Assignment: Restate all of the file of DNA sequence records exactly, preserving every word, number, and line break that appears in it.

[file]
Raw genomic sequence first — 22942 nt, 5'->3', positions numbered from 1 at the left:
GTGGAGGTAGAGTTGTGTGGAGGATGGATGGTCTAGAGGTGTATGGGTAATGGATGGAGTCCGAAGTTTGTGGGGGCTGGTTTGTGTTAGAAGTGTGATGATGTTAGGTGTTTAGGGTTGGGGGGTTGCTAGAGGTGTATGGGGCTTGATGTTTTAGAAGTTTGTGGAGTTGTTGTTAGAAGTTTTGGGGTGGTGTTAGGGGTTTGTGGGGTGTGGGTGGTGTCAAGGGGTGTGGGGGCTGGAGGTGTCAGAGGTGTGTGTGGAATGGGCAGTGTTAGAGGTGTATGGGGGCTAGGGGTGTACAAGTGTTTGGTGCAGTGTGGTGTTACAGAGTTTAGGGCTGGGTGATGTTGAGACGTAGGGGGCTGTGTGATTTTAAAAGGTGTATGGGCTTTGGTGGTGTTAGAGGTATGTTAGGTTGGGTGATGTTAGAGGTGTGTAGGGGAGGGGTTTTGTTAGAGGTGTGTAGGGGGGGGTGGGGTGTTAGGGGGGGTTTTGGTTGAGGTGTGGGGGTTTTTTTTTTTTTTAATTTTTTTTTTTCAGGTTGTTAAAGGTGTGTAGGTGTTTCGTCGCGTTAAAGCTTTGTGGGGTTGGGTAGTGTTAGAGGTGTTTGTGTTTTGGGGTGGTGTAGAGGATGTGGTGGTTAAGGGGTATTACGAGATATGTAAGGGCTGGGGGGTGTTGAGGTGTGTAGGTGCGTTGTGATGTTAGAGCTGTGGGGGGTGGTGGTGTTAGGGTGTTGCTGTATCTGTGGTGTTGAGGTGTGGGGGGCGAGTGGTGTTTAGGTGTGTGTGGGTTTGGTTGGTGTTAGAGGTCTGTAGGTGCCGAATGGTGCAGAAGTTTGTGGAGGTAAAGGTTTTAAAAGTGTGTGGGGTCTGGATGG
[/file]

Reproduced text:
Raw genomic sequence first — 22942 nt, 5'->3', positions numbered from 1 at the left:
GTGGAGGTAGAGTTGTGTGGAGGATGGATGGTCTAGAGGTGTATGGGTAATGGATGGAGTCCGAAGTTTGTGGGGGCTGGTTTGTGTTAGAAGTGTGATGATGTTAGGTGTTTAGGGTTGGGGGGTTGCTAGAGGTGTATGGGGCTTGATGTTTTAGAAGTTTGTGGAGTTGTTGTTAGAAGTTTTGGGGTGGTGTTAGGGGTTTGTGGGGTGTGGGTGGTGTCAAGGGGTGTGGGGGCTGGAGGTGTCAGAGGTGTGTGTGGAATGGGCAGTGTTAGAGGTGTATGGGGGCTAGGGGTGTACAAGTGTTTGGTGCAGTGTGGTGTTACAGAGTTTAGGGCTGGGTGATGTTGAGACGTAGGGGGCTGTGTGATTTTAAAAGGTGTATGGGCTTTGGTGGTGTTAGAGGTATGTTAGGTTGGGTGATGTTAGAGGTGTGTAGGGGAGGGGTTTTGTTAGAGGTGTGTAGGGGGGGGTGGGGTGTTAGGGGGGGTTTTGGTTGAGGTGTGGGGGTTTTTTTTTTTTTTAATTTTTTTTTTTCAGGTTGTTAAAGGTGTGTAGGTGTTTCGTCGCGTTAAAGCTTTGTGGGGTTGGGTAGTGTTAGAGGTGTTTGTGTTTTGGGGTGGTGTAGAGGATGTGGTGGTTAAGGGGTATTACGAGATATGTAAGGGCTGGGGGGTGTTGAGGTGTGTAGGTGCGTTGTGATGTTAGAGCTGTGGGGGGTGGTGGTGTTAGGGTGTTGCTGTATCTGTGGTGTTGAGGTGTGGGGGGCGAGTGGTGTTTAGGTGTGTGTGGGTTTGGTTGGTGTTAGAGGTCTGTAGGTGCCGAATGGTGCAGAAGTTTGTGGAGGTAAAGGTTTTAAAAGTGTGTGGGGTCTGGATGG